For new readers

To get an idea of what I'm trying to do and why I think it's possible, check out the following entries, they'll help get you up to speed.

Wednesday, February 3, 2010

over and done with (arrowhead race report)

i'll write a longer 'race report' at some point, but for now just a few quick thoughts and details.  First of all, i feel pretty damn good about the race and how things went. Although i've no idea of the 'official results' (the race is actually still under way for some of the runners and skiers), from the looks of it i came in in 14th place, within minutes of 12th place (before that there was a couple hour gap).  My total time was somewhere around 26 and a half hours.

The first 37 miles to CP1 (gateway store) seemed to take forever - i felt like i should have been going much faster than i was.  I kept trying to keep up with people that passed me and by the time i got there my legs were quite sore, which worried me a little.  It'd taken me nearly 5 hours to get to the store - two hours longer than the longest training ride i'd had - pretty crazy.  I ate loads of food and did some stretching, but left the store after about 30-40 minutes wondering how i was going to ride another 100 miles, and quite honestly second guessing the seemingly quite absurd (at the time) notion that i could do this based on such limited training.

Then things got better.  The terrain transitioned mostly flat with some very minor rolling hills to almost constant undulation, with many bigger hills [keep in mind this is the midwest - the hills were rarely over one hundred feet in elevation gain, but did stack up back to back with high frequency] that were too steep to ride - or so i'd been told.  I'd been instructed by a number of people - "don't ride the hills!  it'll fry you - just get off and walk.."  The problem was that my bike and gear weighed nearly half as much as i did - pushing it up the hills was not only challenging (more so for me that someone who weighs, say 200 lbs...) but slow.  so i neglected the advice and just geared down and rode everything i could.  It was awesome, and this was my favorite part of the course. The downhills were steep, fast, and exciting where it was impossible not to think of how bad it would be to crash at the speeds attained.

The variety in the terrain was just what my legs needed and i got to CP2  (Melgorges resort) at elephant lake after about 11.5 hours total time.  I went in thinking i'd be out within an hour - i wanted to keep pushing with the goal of finishing in 24 hours.  But - similar to transition area dynamics in adventure racing - things never quite work out as you intend them too.  That being said - i didn't do too bad - making it out in just about 1:20 and being back on the trail in 1:30 after loading the bike.  When you come from 12 hours outside into warmth you just move slower anyway, so when you consider what is done during that time - peeling off the layers, sitting down for a minute, trying to think about what you need to do (ibuprofen, drink, eat, new socks, fix shoes, eat, drink, talk for a few minutes, use the toilet, more shammy butter, refill bottles, eat, drink, open drop bag, sort through to pick out new food - nothing looks good, look through the leftover 'up for grabs' food that the lead racers had left out, eat, drink, realize it's time to go, get start to put back on layers, boots, etc, collect food/bottles, back to bike, load and strap it all down...) and the lack of 'transition area' practice i've had, i'm not to unhappy.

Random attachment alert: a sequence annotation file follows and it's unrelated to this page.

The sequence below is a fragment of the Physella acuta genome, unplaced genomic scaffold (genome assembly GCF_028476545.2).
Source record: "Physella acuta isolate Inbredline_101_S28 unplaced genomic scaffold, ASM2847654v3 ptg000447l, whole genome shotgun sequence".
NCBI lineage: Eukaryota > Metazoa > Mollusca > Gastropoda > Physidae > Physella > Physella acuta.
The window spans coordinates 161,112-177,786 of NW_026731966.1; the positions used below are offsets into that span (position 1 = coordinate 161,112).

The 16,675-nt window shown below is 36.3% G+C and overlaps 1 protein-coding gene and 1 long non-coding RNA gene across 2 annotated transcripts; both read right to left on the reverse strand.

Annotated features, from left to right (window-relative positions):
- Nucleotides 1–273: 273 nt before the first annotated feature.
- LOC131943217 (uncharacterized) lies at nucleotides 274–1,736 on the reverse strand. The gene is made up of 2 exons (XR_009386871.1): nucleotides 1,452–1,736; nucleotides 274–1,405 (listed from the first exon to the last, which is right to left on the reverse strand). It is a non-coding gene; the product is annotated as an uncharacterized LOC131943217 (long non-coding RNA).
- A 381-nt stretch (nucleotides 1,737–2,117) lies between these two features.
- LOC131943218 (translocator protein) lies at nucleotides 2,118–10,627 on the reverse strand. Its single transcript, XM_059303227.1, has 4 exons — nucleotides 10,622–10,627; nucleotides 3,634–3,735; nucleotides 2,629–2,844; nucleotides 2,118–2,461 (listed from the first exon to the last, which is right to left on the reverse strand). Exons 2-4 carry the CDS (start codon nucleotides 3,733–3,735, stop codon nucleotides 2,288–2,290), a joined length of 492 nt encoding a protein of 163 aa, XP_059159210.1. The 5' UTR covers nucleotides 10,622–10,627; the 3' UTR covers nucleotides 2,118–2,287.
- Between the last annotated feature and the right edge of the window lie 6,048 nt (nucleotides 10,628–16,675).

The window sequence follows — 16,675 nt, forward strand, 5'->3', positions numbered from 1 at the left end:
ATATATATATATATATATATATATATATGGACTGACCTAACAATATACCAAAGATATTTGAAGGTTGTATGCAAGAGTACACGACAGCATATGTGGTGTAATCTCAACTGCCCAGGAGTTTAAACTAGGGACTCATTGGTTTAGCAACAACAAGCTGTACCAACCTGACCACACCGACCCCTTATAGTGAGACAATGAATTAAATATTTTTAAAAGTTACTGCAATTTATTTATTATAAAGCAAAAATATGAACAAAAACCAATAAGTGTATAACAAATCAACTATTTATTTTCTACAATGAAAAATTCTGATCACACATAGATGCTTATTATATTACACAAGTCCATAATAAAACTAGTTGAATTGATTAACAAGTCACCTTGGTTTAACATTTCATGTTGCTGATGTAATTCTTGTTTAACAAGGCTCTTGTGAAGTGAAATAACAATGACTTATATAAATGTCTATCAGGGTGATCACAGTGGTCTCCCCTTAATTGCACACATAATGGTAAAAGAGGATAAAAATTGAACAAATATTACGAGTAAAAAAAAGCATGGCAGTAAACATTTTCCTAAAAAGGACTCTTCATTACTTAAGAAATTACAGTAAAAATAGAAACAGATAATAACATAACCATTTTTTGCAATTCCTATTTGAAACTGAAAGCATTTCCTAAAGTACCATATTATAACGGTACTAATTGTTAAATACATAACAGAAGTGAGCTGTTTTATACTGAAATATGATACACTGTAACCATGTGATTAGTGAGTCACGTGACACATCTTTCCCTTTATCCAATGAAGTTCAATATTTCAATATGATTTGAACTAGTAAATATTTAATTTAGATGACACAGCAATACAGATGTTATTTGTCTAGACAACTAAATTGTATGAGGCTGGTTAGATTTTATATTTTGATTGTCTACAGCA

I was riding on my own again, but roughly on pace with a guy named jeremy who was riding a 29 inch bike with skinny tires and making good time. we covered 15 miles in about 2.5 hours which was a decent pace for the section which was still very hilly.  Then he started to pull away.  I passed another rider stopped in the dark - Bill Shand.  He was getting sleepy, but pressing on slowly.  i got a few hills ahead of Bill before the sleepmonsters caught up with me.  within 5 minutes i could barely function.  i'd ride for a minute then get off and walk for five.  then ride, then walk.  I'd scream down the downhills in  state of lucid dreaming, then plod in delerium up the hills and over flats.  i'd try riding the flats occasionally but would weave so badly that it wasn't worth it - or ride off the trail and end up falling over sideways into the deep snow.  I was shoveling in food - crushed pringles, my candy mix (mike and ike's and red hots), cliff blocks, raw rev bars, and drinking coffee from my thermos, but nothing seemed to help.  i wasn't prepared for the suddenness and ferocity with which they had attacked and really by then i was too late.  I tried listening to my music, thinking about my family - but nothing worked - i just limped on, 9/10 asleep, covering maybe 1-2 miles per hour.  As my body moved towards this pseudo sleep, my core temp dropped and i got COLD.  In pieces i gradually added layers until i had most of my clothes on, and wore my full mittens inside my pogies.  the Mont-bell thermawrap jacket and pants did the trick (i'd worried about the jacket's worth in such extreme cold, but needn't have) and i was never cold again.